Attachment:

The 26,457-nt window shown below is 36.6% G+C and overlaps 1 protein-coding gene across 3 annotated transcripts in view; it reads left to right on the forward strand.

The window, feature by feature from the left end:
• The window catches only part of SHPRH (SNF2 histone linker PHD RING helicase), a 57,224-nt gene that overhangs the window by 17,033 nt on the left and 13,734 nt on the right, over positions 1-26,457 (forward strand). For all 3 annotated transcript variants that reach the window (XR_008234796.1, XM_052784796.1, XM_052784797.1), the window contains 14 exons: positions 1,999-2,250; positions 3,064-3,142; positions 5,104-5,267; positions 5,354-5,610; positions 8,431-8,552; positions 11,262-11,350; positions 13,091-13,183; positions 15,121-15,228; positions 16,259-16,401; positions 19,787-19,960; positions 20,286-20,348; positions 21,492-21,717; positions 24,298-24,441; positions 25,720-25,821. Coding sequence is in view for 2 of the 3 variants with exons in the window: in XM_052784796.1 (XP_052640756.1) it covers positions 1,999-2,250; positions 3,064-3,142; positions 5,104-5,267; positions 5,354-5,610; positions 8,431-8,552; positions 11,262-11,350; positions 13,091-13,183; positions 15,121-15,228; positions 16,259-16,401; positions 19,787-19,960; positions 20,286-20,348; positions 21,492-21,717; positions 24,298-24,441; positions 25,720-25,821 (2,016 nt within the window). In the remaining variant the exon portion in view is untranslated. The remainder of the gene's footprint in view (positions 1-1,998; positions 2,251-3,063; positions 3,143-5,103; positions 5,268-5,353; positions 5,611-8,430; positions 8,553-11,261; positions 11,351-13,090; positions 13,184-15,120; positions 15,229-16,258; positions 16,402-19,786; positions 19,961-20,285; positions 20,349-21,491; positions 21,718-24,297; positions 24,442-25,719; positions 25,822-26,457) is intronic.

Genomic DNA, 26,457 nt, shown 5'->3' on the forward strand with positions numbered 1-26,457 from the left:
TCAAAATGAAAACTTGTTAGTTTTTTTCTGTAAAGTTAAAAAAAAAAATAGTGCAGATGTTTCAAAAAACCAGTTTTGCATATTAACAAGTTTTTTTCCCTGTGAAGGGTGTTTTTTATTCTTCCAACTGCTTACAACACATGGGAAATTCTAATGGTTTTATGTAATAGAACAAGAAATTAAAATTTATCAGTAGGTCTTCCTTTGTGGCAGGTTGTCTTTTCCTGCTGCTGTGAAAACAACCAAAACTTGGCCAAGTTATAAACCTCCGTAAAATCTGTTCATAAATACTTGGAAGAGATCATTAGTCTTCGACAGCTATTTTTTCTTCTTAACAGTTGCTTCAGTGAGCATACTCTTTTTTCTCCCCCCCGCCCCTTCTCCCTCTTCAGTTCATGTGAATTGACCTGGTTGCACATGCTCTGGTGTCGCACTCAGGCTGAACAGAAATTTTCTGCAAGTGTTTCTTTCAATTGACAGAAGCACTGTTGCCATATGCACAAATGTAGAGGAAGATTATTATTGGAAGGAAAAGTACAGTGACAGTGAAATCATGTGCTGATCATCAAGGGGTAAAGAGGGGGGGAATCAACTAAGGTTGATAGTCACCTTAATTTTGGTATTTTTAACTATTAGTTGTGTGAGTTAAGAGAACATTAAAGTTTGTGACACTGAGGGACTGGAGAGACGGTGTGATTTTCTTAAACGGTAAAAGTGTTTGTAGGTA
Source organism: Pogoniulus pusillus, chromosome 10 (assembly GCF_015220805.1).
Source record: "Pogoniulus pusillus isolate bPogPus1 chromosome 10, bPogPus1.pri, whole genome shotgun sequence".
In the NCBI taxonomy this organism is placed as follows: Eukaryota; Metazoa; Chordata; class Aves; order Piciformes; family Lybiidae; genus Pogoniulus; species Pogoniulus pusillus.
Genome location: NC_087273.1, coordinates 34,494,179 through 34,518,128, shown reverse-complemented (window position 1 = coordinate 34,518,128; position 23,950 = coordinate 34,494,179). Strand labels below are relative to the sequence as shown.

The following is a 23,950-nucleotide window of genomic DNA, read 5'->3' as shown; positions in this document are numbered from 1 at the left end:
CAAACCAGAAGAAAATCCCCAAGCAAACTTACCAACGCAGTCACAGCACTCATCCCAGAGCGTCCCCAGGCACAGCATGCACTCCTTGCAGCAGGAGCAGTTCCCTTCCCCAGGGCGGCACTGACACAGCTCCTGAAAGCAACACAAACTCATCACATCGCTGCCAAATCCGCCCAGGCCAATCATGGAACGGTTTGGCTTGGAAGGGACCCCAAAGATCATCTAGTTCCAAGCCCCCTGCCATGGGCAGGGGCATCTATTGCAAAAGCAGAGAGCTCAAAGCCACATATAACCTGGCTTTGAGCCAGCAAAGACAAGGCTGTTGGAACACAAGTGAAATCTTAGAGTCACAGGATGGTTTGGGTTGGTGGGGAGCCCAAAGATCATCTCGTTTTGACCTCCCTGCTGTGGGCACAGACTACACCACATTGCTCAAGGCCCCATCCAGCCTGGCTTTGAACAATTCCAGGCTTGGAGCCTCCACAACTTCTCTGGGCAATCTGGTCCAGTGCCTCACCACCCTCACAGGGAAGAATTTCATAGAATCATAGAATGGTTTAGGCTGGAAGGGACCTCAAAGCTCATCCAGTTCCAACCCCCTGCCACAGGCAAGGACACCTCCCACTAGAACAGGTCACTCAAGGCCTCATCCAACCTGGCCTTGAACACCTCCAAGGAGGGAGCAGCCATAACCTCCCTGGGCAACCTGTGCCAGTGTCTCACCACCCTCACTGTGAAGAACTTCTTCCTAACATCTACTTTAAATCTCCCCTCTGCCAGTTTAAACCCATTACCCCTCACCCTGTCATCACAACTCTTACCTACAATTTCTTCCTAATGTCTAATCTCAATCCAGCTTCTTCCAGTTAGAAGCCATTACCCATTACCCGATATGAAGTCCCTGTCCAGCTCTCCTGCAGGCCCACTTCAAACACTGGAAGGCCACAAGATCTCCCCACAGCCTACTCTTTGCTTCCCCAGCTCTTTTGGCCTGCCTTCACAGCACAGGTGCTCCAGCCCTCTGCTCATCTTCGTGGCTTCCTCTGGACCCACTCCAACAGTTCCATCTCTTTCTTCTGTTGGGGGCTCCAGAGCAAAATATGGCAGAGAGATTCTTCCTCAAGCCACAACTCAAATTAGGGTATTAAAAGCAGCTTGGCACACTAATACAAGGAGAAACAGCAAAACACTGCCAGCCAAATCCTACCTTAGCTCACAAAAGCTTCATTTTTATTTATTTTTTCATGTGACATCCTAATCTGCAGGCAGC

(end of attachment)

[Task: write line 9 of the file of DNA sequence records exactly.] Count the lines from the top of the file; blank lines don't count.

Genome location: NC_087273.1, coordinates 34,494,179 through 34,518,128, shown reverse-complemented (window position 1 = coordinate 34,518,128; position 23,950 = coordinate 34,494,179). Strand labels below are relative to the sequence as shown.